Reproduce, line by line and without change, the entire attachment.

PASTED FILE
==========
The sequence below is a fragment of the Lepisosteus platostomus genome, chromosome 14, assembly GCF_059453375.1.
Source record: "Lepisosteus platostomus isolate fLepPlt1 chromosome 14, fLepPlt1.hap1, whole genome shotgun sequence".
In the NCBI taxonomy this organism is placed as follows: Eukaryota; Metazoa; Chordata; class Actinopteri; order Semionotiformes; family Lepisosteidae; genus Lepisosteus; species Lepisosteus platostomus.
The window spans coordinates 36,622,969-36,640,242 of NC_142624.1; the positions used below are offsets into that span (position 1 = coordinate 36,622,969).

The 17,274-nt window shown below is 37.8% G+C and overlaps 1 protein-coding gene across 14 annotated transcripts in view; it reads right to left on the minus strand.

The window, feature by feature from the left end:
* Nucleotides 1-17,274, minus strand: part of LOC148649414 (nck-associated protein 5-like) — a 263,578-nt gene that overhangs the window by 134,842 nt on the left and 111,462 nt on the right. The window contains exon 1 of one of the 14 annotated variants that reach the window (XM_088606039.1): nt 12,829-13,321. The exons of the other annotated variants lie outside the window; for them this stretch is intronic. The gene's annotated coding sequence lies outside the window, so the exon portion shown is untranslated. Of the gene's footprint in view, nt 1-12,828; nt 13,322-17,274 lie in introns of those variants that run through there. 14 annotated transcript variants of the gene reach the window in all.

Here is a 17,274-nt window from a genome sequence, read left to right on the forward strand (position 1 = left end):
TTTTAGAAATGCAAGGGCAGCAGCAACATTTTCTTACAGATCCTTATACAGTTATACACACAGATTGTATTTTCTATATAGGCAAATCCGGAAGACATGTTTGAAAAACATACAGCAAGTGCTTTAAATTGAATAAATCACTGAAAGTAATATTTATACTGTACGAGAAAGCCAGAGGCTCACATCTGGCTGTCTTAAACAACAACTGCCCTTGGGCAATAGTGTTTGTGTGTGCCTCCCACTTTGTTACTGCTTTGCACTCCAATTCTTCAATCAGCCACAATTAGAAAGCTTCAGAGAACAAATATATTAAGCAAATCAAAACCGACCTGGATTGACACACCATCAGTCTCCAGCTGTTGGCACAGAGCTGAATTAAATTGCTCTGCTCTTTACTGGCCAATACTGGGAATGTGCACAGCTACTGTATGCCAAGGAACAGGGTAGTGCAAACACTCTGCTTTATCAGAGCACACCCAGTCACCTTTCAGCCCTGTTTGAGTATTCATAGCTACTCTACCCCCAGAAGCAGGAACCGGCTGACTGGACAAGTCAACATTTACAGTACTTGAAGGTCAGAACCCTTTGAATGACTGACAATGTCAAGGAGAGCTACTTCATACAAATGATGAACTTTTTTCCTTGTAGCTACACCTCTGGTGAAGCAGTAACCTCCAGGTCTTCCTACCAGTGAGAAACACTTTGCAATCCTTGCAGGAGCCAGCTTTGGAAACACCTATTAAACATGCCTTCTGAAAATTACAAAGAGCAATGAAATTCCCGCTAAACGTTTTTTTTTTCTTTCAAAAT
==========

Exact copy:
The sequence below is a fragment of the Lepisosteus platostomus genome, chromosome 14, assembly GCF_059453375.1.
Source record: "Lepisosteus platostomus isolate fLepPlt1 chromosome 14, fLepPlt1.hap1, whole genome shotgun sequence".
In the NCBI taxonomy this organism is placed as follows: Eukaryota; Metazoa; Chordata; class Actinopteri; order Semionotiformes; family Lepisosteidae; genus Lepisosteus; species Lepisosteus platostomus.
The window spans coordinates 36,622,969-36,640,242 of NC_142624.1; the positions used below are offsets into that span (position 1 = coordinate 36,622,969).

The 17,274-nt window shown below is 37.8% G+C and overlaps 1 protein-coding gene across 14 annotated transcripts in view; it reads right to left on the minus strand.

The window, feature by feature from the left end:
* Nucleotides 1-17,274, minus strand: part of LOC148649414 (nck-associated protein 5-like) — a 263,578-nt gene that overhangs the window by 134,842 nt on the left and 111,462 nt on the right. The window contains exon 1 of one of the 14 annotated variants that reach the window (XM_088606039.1): nt 12,829-13,321. The exons of the other annotated variants lie outside the window; for them this stretch is intronic. The gene's annotated coding sequence lies outside the window, so the exon portion shown is untranslated. Of the gene's footprint in view, nt 1-12,828; nt 13,322-17,274 lie in introns of those variants that run through there. 14 annotated transcript variants of the gene reach the window in all.

Here is a 17,274-nt window from a genome sequence, read left to right on the forward strand (position 1 = left end):
TTTTAGAAATGCAAGGGCAGCAGCAACATTTTCTTACAGATCCTTATACAGTTATACACACAGATTGTATTTTCTATATAGGCAAATCCGGAAGACATGTTTGAAAAACATACAGCAAGTGCTTTAAATTGAATAAATCACTGAAAGTAATATTTATACTGTACGAGAAAGCCAGAGGCTCACATCTGGCTGTCTTAAACAACAACTGCCCTTGGGCAATAGTGTTTGTGTGTGCCTCCCACTTTGTTACTGCTTTGCACTCCAATTCTTCAATCAGCCACAATTAGAAAGCTTCAGAGAACAAATATATTAAGCAAATCAAAACCGACCTGGATTGACACACCATCAGTCTCCAGCTGTTGGCACAGAGCTGAATTAAATTGCTCTGCTCTTTACTGGCCAATACTGGGAATGTGCACAGCTACTGTATGCCAAGGAACAGGGTAGTGCAAACACTCTGCTTTATCAGAGCACACCCAGTCACCTTTCAGCCCTGTTTGAGTATTCATAGCTACTCTACCCCCAGAAGCAGGAACCGGCTGACTGGACAAGTCAACATTTACAGTACTTGAAGGTCAGAACCCTTTGAATGACTGACAATGTCAAGGAGAGCTACTTCATACAAATGATGAACTTTTTTCCTTGTAGCTACACCTCTGGTGAAGCAGTAACCTCCAGGTCTTCCTACCAGTGAGAAACACTTTGCAATCCTTGCAGGAGCCAGCTTTGGAAACACCTATTAAACATGCCTTCTGAAAATTACAAAGAGCAATGAAATTCCCGCTAAACGTTTTTTTTTTCTTTCAAAAT